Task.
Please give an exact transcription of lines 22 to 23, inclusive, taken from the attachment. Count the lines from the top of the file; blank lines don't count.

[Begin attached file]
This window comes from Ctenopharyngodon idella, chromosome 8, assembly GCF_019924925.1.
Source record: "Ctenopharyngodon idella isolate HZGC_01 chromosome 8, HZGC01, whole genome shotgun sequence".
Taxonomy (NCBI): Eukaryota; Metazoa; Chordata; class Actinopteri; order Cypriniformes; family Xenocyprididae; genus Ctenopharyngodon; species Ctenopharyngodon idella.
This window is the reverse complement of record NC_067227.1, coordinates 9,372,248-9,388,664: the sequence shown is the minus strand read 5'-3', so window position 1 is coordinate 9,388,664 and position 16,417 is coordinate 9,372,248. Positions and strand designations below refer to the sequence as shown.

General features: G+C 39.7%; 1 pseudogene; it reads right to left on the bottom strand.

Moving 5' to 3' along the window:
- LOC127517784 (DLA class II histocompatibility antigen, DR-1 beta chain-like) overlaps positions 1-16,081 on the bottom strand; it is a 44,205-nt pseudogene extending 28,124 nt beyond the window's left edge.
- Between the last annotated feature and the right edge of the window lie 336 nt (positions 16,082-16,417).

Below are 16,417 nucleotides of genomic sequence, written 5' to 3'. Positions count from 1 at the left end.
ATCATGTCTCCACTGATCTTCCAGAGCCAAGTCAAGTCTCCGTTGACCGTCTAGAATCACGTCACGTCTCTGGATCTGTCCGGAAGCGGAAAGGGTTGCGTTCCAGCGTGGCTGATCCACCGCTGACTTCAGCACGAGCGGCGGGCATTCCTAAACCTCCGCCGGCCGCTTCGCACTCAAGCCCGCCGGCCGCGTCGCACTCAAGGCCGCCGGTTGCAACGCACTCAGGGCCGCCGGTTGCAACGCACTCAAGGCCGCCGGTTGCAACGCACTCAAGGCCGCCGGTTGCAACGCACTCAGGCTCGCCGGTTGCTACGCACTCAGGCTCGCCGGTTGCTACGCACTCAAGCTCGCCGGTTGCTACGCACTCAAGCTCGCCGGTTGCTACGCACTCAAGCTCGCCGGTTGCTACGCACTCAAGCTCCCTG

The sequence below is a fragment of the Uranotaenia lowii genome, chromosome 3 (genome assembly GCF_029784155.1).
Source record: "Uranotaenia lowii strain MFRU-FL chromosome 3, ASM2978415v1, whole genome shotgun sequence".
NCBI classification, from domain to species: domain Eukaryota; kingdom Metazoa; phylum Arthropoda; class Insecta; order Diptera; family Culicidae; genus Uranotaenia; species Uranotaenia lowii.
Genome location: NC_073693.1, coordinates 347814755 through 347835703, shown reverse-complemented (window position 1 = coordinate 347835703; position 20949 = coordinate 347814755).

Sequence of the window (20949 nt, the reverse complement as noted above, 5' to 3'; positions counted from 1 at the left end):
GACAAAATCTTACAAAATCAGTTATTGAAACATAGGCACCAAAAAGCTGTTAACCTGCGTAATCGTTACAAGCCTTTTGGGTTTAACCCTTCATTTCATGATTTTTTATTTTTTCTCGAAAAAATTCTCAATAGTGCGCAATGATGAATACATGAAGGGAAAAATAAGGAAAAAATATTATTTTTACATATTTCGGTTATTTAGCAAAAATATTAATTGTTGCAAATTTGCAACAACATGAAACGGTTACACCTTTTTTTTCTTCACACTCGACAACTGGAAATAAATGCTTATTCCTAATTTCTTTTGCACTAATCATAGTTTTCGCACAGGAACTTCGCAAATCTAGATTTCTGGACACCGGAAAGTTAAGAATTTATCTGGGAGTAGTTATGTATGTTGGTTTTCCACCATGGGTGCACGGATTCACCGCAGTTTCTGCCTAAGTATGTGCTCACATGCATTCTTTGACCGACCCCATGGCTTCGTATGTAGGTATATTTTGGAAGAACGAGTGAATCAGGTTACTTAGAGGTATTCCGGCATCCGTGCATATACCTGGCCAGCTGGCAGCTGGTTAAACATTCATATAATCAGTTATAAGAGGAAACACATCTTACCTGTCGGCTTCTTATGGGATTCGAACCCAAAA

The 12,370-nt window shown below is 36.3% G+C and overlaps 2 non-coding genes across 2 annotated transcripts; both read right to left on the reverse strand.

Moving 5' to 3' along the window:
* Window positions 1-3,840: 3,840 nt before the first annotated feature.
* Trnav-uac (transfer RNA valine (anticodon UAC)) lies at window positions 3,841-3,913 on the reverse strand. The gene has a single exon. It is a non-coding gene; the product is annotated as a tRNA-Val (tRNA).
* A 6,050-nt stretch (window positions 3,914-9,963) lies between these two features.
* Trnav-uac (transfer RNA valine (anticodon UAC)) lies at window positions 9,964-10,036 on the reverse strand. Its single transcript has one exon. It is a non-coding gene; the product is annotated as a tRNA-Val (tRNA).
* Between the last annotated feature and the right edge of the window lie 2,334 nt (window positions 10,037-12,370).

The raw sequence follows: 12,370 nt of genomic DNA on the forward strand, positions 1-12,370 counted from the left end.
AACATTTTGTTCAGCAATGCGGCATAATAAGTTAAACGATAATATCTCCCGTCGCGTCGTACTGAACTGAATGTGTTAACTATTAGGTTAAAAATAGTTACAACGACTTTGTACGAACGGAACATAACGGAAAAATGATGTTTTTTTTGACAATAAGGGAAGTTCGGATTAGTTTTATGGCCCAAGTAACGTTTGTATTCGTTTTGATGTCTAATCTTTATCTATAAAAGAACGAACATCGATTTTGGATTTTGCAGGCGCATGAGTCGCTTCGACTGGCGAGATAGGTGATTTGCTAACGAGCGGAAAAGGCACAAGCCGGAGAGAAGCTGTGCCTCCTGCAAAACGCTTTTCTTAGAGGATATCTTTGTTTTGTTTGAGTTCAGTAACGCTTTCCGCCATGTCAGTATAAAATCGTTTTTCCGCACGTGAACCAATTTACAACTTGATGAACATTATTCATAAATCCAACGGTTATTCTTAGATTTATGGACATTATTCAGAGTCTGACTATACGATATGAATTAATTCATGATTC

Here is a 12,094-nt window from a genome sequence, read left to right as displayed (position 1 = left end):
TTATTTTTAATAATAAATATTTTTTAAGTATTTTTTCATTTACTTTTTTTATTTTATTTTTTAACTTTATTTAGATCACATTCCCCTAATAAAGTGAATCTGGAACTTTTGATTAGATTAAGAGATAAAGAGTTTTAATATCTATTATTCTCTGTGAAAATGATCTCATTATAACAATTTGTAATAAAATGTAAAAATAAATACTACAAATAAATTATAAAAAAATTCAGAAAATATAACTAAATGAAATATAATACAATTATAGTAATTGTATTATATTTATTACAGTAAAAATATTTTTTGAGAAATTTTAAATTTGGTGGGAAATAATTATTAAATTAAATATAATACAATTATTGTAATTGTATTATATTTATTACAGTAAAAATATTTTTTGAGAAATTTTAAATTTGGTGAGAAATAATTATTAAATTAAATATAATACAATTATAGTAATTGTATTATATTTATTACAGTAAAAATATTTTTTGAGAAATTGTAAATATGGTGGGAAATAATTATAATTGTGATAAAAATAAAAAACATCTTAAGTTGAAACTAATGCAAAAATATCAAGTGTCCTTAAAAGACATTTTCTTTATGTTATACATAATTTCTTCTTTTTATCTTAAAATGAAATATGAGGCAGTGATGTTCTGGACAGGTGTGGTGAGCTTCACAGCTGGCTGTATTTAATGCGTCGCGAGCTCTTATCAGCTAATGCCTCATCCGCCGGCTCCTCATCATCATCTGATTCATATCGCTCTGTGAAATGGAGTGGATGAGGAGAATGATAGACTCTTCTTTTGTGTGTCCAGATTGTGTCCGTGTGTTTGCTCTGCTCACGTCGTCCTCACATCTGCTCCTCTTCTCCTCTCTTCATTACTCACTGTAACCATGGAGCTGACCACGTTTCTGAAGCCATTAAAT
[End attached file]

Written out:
* Trnav-uac (transfer RNA valine (anticodon UAC)) lies at window positions 9,964-10,036 on the reverse strand. Its single transcript has one exon. It is a non-coding gene; the product is annotated as a tRNA-Val (tRNA).
* Between the last annotated feature and the right edge of the window lie 2,334 nt (window positions 10,037-12,370).